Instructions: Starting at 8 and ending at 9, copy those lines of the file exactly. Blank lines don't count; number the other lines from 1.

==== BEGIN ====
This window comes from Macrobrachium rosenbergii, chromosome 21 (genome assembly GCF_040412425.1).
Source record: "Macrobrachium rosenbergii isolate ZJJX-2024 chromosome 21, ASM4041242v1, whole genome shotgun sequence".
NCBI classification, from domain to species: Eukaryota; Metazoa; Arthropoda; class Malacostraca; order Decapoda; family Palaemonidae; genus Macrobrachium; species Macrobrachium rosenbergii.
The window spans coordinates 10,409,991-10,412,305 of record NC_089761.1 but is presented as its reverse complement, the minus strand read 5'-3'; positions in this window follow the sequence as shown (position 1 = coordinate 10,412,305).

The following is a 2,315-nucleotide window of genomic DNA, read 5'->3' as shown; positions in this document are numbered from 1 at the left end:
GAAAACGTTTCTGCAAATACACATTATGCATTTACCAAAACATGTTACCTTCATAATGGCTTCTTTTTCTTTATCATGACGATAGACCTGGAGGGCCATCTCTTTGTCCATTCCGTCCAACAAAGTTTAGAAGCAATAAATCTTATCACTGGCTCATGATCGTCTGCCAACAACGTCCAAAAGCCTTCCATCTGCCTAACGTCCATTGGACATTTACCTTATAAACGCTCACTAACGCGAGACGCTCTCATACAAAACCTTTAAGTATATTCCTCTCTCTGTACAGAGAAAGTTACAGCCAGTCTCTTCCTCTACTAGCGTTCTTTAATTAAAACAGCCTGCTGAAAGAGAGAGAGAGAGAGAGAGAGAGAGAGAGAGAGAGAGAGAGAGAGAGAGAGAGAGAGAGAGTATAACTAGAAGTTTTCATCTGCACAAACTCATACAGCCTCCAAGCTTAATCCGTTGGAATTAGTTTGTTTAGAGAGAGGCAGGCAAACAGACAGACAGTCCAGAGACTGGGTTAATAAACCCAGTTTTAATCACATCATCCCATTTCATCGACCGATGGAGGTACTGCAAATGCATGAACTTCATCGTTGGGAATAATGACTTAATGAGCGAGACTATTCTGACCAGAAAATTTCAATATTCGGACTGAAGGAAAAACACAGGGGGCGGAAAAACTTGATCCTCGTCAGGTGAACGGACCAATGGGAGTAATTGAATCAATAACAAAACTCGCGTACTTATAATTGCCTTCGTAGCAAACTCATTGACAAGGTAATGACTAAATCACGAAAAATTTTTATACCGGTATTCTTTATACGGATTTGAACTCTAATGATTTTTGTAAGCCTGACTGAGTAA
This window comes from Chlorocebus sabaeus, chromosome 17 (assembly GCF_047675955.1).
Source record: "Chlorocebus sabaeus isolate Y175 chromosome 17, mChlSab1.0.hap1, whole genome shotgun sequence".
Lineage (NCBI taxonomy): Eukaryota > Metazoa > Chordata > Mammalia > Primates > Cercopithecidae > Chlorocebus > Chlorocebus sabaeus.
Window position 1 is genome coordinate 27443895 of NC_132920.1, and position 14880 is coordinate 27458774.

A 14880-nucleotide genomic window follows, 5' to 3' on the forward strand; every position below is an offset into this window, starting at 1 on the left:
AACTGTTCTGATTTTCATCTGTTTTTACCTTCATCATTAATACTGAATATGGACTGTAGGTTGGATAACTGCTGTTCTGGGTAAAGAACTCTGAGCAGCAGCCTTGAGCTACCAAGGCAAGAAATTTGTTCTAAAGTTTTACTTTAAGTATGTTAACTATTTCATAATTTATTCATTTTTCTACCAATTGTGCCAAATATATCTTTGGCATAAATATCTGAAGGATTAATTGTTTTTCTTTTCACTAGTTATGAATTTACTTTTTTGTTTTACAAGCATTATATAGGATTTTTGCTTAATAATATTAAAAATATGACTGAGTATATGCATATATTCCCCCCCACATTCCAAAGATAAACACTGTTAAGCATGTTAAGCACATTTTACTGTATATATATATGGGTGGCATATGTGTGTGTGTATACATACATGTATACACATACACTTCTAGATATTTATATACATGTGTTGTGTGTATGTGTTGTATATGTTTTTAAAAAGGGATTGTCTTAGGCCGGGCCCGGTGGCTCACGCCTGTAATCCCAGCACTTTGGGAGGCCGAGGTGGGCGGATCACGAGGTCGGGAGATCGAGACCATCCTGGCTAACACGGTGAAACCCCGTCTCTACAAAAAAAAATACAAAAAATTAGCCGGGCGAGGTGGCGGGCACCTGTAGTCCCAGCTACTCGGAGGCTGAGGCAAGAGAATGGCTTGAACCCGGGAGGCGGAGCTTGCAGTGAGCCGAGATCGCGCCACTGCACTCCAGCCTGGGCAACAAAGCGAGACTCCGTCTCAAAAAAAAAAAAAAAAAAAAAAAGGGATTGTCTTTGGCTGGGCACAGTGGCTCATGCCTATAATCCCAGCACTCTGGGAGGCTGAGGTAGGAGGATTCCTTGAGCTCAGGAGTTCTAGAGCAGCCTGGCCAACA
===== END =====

Source record: "Chlorocebus sabaeus isolate Y175 chromosome 17, mChlSab1.0.hap1, whole genome shotgun sequence".
Lineage (NCBI taxonomy): Eukaryota > Metazoa > Chordata > Mammalia > Primates > Cercopithecidae > Chlorocebus > Chlorocebus sabaeus.